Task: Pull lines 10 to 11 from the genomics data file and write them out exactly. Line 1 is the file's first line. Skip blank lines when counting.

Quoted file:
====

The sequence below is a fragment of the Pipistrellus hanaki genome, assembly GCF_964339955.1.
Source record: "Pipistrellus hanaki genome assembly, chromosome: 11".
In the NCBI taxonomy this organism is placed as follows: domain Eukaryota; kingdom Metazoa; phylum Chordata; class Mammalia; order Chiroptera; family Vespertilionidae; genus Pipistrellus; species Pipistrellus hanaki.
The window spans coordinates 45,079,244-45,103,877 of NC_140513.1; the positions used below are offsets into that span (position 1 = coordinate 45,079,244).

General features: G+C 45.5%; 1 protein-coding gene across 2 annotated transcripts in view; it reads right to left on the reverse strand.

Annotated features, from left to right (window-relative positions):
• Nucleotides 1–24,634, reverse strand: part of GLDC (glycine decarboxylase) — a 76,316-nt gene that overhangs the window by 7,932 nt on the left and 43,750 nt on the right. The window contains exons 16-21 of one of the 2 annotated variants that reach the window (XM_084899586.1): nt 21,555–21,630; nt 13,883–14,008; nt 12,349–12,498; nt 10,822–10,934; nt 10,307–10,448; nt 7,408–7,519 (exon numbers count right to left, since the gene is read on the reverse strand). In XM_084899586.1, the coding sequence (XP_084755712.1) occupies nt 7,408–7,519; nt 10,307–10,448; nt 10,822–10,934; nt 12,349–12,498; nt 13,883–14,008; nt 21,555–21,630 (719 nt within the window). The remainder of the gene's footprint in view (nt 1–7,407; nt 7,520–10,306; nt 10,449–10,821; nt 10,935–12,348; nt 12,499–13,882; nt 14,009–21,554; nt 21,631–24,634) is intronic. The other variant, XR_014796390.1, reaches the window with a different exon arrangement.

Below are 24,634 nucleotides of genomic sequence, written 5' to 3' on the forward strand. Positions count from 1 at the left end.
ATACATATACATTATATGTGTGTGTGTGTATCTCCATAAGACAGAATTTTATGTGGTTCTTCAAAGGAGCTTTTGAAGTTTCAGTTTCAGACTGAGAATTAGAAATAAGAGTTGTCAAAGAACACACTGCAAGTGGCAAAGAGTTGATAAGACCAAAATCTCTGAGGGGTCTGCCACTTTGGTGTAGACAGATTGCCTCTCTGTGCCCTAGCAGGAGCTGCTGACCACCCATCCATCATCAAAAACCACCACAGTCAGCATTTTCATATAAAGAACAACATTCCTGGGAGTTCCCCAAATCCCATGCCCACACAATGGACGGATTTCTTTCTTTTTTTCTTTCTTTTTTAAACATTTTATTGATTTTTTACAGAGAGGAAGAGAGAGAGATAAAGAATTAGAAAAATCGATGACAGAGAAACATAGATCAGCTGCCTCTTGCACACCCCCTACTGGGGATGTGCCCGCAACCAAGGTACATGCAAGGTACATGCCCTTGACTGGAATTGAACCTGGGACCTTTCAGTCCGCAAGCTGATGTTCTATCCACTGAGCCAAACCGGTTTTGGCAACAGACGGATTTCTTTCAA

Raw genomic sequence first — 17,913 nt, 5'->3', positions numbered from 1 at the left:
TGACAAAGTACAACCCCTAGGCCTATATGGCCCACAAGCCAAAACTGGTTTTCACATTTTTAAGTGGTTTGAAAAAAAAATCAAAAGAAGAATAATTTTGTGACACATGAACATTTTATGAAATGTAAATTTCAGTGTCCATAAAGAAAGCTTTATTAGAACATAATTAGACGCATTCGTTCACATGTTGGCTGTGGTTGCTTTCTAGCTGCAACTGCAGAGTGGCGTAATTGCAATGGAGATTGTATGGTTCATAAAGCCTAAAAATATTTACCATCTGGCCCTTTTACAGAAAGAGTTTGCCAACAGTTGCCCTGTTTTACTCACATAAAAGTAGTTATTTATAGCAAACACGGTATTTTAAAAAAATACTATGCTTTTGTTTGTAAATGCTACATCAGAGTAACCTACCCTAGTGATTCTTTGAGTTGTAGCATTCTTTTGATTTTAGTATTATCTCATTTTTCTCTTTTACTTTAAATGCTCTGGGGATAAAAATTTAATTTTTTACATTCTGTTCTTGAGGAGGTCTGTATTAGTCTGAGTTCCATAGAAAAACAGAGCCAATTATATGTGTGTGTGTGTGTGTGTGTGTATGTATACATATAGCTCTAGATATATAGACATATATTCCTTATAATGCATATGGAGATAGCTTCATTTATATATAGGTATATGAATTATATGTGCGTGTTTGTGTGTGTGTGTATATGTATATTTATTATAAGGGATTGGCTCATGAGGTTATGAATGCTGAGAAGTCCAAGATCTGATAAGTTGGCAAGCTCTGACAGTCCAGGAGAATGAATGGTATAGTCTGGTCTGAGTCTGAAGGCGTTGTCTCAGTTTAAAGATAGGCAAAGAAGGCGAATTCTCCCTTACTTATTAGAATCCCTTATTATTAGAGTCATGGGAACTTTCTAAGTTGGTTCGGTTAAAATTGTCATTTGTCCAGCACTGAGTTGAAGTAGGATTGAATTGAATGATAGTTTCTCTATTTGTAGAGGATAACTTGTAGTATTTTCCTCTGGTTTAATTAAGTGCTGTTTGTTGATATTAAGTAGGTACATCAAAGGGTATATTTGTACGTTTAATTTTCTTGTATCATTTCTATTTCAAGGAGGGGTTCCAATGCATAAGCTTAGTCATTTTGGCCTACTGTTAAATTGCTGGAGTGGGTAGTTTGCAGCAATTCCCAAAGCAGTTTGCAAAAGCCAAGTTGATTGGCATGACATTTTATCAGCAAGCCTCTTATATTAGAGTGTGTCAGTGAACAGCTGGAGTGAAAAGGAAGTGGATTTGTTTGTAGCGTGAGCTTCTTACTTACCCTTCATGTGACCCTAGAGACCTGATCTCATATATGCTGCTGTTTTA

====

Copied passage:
Raw genomic sequence first — 17,913 nt, 5'->3', positions numbered from 1 at the left:
TGACAAAGTACAACCCCTAGGCCTATATGGCCCACAAGCCAAAACTGGTTTTCACATTTTTAAGTGGTTTGAAAAAAAAATCAAAAGAAGAATAATTTTGTGACACATGAACATTTTATGAAATGTAAATTTCAGTGTCCATAAAGAAAGCTTTATTAGAACATAATTAGACGCATTCGTTCACATGTTGGCTGTGGTTGCTTTCTAGCTGCAACTGCAGAGTGGCGTAATTGCAATGGAGATTGTATGGTTCATAAAGCCTAAAAATATTTACCATCTGGCCCTTTTACAGAAAGAGTTTGCCAACAGTTGCCCTGTTTTACTCACATAAAAGTAGTTATTTATAGCAAACACGGTATTTTAAAAAAATACTATGCTTTTGTTTGTAAATGCTACATCAGAGTAACCTACCCTAGTGATTCTTTGAGTTGTAGCATTCTTTTGATTTTAGTATTATCTCATTTTTCTCTTTTACTTTAAATGCTCTGGGGATAAAAATTTAATTTTTTACATTCTGTTCTTGAGGAGGTCTGTATTAGTCTGAGTTCCATAGAAAAACAGAGCCAATTATATGTGTGTGTGTGTGTGTGTGTGTATGTATACATATAGCTCTAGATATATAGACATATATTCCTTATAATGCATATGGAGATAGCTTCATTTATATATAGGTATATGAATTATATGTGCGTGTTTGTGTGTGTGTGTATATGTATATTTATTATAAGGGATTGGCTCATGAGGTTATGAATGCTGAGAAGTCCAAGATCTGATAAGTTGGCAAGCTCTGACAGTCCAGGAGAATGAATGGTATAGTCTGGTCTGAGTCTGAAGGCGTTGTCTCAGTTTAAAGATAGGCAAAGAAGGCGAATTCTCCCTTACTTATTAGAATCCCTTATTATTAGAGTCATGGGAACTTTCTAAGTTGGTTCGGTTAAAATTGTCATTTGTCCAGCACTGAGTTGAAGTAGGATTGAATTGAATGATAGTTTCTCTATTTGTAGAGGATAACTTGTAGTATTTTCCTCTGGTTTAATTAAGTGCTGTTTGTTGATATTAAGTAGGTACATCAAAGGGTATATTTGTACGTTTAATTTTCTTGTATCATTTCTATTTCAAGGAGGGGTTCCAATGCATAAGCTTAGTCATTTTGGCCTACTGTTAAATTGCTGGAGTGGGTAGTTTGCAGCAATTCCCAAAGCAGTTTGCAAAAGCCAAGTTGATTGGCATGACATTTTATCAGCAAGCCTCTTATATTAGAGTGTGTCAGTGAACAGCTGGAGTGAAAAGGAAGTGGATTTGTTTGTAGCGTGAGCTTCTTACTTACCCTTCATGTGACCCTAGAGACCTGATCTCATATATGCTGCTGTTTTA